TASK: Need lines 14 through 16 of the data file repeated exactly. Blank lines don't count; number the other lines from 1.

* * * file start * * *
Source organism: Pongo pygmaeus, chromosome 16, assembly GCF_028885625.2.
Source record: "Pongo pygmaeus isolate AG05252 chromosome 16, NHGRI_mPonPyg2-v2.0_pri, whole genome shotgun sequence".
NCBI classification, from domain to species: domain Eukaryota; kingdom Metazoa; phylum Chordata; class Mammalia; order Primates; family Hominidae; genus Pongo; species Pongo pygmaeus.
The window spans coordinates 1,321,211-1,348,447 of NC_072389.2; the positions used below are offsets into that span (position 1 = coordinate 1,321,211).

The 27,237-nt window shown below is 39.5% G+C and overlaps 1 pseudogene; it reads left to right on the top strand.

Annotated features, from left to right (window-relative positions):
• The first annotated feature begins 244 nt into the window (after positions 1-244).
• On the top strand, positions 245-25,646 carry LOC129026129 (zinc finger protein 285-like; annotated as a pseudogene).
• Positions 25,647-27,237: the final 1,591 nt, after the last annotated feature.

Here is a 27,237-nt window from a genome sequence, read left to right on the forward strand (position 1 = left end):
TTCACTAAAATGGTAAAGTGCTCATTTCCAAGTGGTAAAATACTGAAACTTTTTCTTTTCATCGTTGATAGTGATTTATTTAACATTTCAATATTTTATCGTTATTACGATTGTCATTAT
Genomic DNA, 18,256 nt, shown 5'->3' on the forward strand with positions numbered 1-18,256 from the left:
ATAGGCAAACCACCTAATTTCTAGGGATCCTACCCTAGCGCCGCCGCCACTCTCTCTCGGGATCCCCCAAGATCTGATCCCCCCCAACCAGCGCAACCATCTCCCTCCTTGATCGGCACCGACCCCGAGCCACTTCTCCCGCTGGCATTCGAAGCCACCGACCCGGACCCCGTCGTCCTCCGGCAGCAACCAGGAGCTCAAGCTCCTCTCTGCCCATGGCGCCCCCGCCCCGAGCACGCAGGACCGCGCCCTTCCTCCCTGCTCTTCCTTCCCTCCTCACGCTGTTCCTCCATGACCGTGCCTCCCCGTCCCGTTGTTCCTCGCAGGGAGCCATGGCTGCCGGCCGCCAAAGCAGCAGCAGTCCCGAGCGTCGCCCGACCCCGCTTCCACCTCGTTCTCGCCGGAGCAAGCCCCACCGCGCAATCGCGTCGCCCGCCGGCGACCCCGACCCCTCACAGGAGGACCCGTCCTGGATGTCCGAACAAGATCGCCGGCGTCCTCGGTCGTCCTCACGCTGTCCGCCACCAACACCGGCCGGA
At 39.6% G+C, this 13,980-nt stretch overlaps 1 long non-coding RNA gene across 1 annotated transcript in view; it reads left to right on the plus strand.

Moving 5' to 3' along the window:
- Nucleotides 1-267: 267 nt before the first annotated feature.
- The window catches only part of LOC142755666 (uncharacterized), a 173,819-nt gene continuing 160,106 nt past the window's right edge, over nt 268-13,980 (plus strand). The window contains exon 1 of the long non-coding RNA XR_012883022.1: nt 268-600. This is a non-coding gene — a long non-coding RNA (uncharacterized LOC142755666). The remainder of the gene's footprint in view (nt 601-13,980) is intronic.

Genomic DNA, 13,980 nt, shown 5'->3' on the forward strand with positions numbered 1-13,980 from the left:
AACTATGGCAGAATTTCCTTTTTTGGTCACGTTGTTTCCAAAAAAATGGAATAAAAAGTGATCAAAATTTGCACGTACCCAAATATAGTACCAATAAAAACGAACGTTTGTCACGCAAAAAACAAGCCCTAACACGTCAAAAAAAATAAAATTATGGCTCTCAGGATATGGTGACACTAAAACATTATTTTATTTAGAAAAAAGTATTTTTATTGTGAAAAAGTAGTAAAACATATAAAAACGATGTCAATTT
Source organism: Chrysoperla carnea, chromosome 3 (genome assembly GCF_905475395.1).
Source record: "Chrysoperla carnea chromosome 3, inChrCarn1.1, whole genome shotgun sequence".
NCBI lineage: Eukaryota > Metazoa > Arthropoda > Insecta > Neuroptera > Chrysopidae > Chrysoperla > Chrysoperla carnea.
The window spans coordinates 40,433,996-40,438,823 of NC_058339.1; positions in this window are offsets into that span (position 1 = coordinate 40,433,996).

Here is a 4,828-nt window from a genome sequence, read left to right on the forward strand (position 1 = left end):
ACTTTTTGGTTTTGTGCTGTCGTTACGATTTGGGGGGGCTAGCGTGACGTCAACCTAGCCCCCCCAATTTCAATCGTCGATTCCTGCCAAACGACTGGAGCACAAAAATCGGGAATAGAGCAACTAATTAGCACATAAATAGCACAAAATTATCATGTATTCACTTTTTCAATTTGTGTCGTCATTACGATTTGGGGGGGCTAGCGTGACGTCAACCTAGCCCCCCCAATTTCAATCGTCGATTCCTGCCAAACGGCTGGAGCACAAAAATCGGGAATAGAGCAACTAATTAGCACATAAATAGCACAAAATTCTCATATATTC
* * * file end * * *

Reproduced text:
At 39.6% G+C, this 13,980-nt stretch overlaps 1 long non-coding RNA gene across 1 annotated transcript in view; it reads left to right on the plus strand.

Moving 5' to 3' along the window:
- Nucleotides 1-267: 267 nt before the first annotated feature.